You simply cannot plan for these once-in-a-generation events. But you can prioritise adaptability and responsiveness so you can accommodate and survive such disruptions when they happen. Many manufacturers are demonstrating this resiliency today. 

For example, at one of our client’s some of the production lines have been shut down. Other lines can’t produce product fast enough to meet huge increase in orders. There’s no way they could have forecasted such a shift or the increase in demand, and then fulfilled orders from inventory.  

The unprecedented swing means the production capabilities of their network—strategically located close to key markets for rapid replenishment—are no longer aligned with local demand. The company is responding to these regional imbalances by adjusting their logistics strategy and shifting capacity where possible as quickly as possible. 

Similar experiences will build supply chain resilience and improve the ability of manufacturers’ worldwide to respond to future disruptions. Going forward these capabilities will need to be augmented by a deeper understanding and management of supply chain risk. 

Hidden Supply Chain Risks Revealed

Over the past several decades, as we have shifted production and selected suppliers based on costs and service levels, companies and government organisations have become more risk tolerant. We’ve become desensitised to risks from environmental, political and other potential disruptions. The trade disputes between the United States and China and the imposition of tariffs on many products were an early warning that some risks hadn’t been fully accounted for in our strategic sourcing models. 

Future supply chain strategies will need to be rebalanced to place more emphasis on minimising risk, and less on lowest possible costs, which government tax, regulatory and procurement policies can incentivise.

Manufacturers will need to focus on two primary areas, which can be managed independently:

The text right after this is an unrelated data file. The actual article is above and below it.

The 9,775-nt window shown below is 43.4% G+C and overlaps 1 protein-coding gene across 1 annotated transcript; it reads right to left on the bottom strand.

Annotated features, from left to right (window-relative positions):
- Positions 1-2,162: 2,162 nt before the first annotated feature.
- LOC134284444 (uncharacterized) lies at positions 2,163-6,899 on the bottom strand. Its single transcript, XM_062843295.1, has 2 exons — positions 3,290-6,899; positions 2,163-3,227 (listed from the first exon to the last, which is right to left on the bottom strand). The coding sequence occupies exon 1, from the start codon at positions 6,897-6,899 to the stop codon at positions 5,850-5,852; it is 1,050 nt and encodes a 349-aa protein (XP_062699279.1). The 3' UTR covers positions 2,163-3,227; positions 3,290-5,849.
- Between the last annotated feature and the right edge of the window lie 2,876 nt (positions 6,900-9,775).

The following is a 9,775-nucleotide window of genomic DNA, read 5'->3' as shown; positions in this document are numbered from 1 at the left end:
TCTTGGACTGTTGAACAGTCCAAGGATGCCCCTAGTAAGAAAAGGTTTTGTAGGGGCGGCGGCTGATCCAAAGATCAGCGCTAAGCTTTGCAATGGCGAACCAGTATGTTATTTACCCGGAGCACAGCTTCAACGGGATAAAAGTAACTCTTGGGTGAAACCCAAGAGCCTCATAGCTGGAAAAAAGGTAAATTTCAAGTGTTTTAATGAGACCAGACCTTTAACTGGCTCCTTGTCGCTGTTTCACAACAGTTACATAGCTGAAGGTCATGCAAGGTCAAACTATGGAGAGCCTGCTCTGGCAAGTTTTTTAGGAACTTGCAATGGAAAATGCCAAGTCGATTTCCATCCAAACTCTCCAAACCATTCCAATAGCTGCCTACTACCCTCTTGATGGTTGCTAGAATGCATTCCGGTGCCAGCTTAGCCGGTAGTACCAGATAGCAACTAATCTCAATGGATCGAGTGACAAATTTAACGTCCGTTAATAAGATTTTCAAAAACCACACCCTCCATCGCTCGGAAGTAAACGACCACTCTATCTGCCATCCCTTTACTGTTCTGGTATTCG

• the flexibility and responsiveness of your raw material supply chain, and
  • making your conversion and production process for finished goods as fast as possible. 

On the raw material side, it may still be okay to utilise long supply chains for commodity-based items that you can afford to store more of. To reduce risk by moving production closer to consumption and enhance responsiveness, it may make sense for U.S. companies to source lower percentages of products from long-distance suppliers in China or Southeast Asia. 

From Blame to Growth

This being an election year, in the coming months there will be plenty of finger pointing around the shortcomings of the government’s preparation and response to the coronavirus pandemic. Again, no one could have predicted the societal and economic impact of this epidemic and subsequent lockdowns. Such allegations and recriminations aren’t very useful for meeting the current needs of our healthcare workers, or for the economic recovery, or for preparing for future outbreaks. 

Again, it all comes down to the fundamental principles of speed and flexibility. The companies that succeed will continue to focus on shortening lead times and their supply chains, from raw materials to finished goods conversion. Effective management teams will demonstrate rapid problem-solving capabilities. They will apply lean strategies to recognize risk and adapt quickly to a changing context and demand patterns, then make alternative plans when there are disruptions.

Manufacturers today are being forced to build their resiliency muscles. You are building your organisation’s speed and flexibility, and deepening everyone’s understanding of risk. All of these capabilities will be essential in the coming months and in the longer term when more normal demand patterns return.